The Innocents

The Innocents by Francesca Segal Read Free Book Online

Book: The Innocents by Francesca Segal Read Free Book Online
Authors: Francesca Segal
flatmate, Tanya Pearl. Rachel waved to Natalie Cordova, the young rabbi’s wife, who still looked alarmingly pregnant for a woman who’d given birth two months ago. She waved back and gestured that she would save them seats. Adam knew her from nursery school and had fond memories of her family poodle, Morris; Rachel had been in the same Brownie pack as Natalie and also remembered Morris, though he had by then been an elderly dog. Two years ago Natalie had married Rabbi Cordova, whom they both knew from Israel Tour, when he’d just been known as Ginger Josh.
    The music room evoked the same awestruck reaction from Rachel as the fireplace. The ceiling was lower here and the lemon walls, glowing in the light of Louis XVI candle sconces, managed to evoke both grandeur and coziness. The only electric bulbs in the room cast small, neat spotlights on the music stands; the flames of a hundred tapers were left to do the rest. The musicians sat poised, glancing at the Brahms on the pages before them and overseen, in turn, by the oil-painted eyes of Rupert Sabah’s ancestors, framed and sightless behind them.
    Ellie arrived at the beginning of the fourth movement, and the mounting agitation of the violin stirred the audience into even greater disapproval of her lateness. The doors were not at the back of the room but at the side and her slipping in was visible to absolutely everyone, except perhaps the far back corner. Tonight she had had the decency to cover herself up at least, but her tight jeans and brown leather jacket, aged and cracking at the elbows, made her even more incongruous amid this sea of sequins and velvet than her usual overexposure would have done. She had witnessed Rachel’s own anxiety about what to wear this evening, Adam thought in irritation, so the dress code could not have escaped her attention. Sitting between his fiancée and his mother, he heard them inhale in shamed stereo. Ellie looked at no one, merely took the empty seat on the end of the second row and leaned forward slightly to listen. When the music and applause ended she slipped from her chair and crossed the room to the window, and as the audience gathered their coats he watched as she unlatched the French doors and let herself out into the garden. He turned to see Rachel and his mother disappearing into the hallway together deep in conversation and so stayed where he was between the rows of plush chairs, observing Ellie through the departing throng.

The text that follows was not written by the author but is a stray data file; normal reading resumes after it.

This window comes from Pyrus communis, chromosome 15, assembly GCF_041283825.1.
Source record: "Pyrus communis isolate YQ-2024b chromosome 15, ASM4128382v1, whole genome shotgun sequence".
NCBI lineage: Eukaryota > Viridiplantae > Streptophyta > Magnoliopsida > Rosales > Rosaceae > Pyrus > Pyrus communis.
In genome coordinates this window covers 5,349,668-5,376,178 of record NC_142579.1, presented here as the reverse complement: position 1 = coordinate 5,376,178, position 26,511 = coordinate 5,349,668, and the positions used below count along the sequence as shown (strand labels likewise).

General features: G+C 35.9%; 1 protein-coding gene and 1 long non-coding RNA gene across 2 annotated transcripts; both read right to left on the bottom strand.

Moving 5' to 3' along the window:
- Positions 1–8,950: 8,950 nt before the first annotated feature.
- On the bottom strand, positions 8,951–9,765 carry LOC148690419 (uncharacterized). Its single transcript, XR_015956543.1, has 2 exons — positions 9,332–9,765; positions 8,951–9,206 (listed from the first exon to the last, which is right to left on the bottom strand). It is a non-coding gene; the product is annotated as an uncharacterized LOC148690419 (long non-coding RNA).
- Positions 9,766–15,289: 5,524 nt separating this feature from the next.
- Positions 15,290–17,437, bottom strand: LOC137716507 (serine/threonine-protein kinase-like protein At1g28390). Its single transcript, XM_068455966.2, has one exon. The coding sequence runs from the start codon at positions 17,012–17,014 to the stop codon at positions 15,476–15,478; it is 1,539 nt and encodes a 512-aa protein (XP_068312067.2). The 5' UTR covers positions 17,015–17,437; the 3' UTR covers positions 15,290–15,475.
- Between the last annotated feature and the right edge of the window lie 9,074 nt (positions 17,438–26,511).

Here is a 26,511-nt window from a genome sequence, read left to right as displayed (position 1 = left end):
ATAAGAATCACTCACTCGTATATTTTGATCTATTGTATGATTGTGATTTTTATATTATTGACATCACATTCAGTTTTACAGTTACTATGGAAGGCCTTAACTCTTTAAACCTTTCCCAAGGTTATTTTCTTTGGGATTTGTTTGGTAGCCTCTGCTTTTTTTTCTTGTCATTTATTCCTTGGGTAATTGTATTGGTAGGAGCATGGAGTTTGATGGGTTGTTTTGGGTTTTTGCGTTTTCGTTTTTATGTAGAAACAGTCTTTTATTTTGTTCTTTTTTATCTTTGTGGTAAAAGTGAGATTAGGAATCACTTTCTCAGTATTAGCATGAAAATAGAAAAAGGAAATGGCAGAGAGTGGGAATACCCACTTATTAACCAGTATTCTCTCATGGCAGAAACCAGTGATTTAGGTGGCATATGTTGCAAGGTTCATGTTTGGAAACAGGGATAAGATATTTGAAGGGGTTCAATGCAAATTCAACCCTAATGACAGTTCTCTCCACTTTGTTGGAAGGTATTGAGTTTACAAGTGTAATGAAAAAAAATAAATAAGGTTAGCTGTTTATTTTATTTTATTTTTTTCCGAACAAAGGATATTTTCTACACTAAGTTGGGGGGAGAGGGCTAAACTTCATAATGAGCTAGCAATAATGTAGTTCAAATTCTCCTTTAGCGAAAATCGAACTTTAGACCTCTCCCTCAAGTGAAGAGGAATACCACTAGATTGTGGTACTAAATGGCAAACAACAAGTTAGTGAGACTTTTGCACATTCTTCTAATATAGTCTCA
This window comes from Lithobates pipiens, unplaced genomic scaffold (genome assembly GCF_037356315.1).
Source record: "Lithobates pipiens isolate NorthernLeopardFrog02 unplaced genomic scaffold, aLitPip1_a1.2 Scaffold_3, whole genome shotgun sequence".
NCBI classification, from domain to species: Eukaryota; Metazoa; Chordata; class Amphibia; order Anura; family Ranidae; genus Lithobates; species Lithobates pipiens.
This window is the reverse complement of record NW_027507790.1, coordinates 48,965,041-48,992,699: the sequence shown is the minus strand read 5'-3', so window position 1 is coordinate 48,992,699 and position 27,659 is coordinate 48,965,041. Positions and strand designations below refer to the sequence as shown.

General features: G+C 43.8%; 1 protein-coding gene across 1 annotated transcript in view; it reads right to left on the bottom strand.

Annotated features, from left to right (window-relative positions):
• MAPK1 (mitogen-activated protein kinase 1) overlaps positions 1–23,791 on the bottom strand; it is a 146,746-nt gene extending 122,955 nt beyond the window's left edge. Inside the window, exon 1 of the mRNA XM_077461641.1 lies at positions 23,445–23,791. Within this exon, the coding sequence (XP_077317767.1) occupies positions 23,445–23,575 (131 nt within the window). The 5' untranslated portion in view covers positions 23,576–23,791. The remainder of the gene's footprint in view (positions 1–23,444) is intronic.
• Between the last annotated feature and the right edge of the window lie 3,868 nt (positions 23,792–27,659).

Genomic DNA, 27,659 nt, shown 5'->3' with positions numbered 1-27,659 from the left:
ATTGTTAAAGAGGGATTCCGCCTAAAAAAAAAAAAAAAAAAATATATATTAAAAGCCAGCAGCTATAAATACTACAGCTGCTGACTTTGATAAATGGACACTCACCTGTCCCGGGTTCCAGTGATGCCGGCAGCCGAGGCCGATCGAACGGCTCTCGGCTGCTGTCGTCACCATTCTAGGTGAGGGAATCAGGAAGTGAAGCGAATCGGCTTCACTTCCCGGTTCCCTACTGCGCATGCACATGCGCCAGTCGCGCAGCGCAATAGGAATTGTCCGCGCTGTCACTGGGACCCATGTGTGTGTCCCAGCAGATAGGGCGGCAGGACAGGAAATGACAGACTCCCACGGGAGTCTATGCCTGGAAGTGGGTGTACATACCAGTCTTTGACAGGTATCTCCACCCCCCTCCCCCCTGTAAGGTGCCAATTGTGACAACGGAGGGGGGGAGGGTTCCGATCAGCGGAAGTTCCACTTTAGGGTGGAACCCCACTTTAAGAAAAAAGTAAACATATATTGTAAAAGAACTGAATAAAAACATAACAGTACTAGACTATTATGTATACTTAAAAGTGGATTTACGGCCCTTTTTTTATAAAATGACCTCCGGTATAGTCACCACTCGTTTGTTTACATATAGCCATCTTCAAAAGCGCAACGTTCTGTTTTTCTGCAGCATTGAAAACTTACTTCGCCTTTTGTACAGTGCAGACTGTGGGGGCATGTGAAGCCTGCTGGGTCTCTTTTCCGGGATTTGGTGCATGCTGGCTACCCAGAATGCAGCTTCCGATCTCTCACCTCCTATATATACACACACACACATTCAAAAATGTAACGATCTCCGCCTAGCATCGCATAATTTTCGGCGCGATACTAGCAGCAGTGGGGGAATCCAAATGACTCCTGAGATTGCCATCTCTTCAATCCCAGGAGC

Open, the doors framed her, a cigarette between her lips, one hand shaking a gold lighter to encourage its disobedient flame. She stood in a circle of warm yellow light that spilled into the courtyard from the music room, but an icy November wind blew in around her, and her hair whipped forward. A gust of disapproval blew through the chamber with the cold air, and the candle flames guttered. Adam smiled in empathy at those murmuring their objections and crossed to greet her, and to tell her to close the doors.
    “Having a fag?” he asked, needlessly.
    “To Americans a fag is something else.”
    “Aren’t you an American?”
    “Unclear. Americans would say I’m English.” She hugged her jacket closed and shivered.
    Behind her rolled the Sabahs’ garden in which lights were hidden beneath rows of heavy yews, the lawn disappearing like a vast parkland into blackness. To the right, the courtyard was lined with topiaried orange trees in pots, and closed except for a small passage that led round to the front of the house. Between these embodiments of opulent tradition and of nature mastered and manicured stood Ellie, belonging to neither.
    “Well, you’re definitely not English.”
    She raised an eyebrow. “So we have a dilemma.”
    “We do.”
    “So.” She accepted the blazer that Adam had removed and handed to her. “What did I miss?”
    “You mean, apart from the first, second, and third movements? Not much. Rupert Sabah thanking us all for coming. A couple of rounds of tequila shots.

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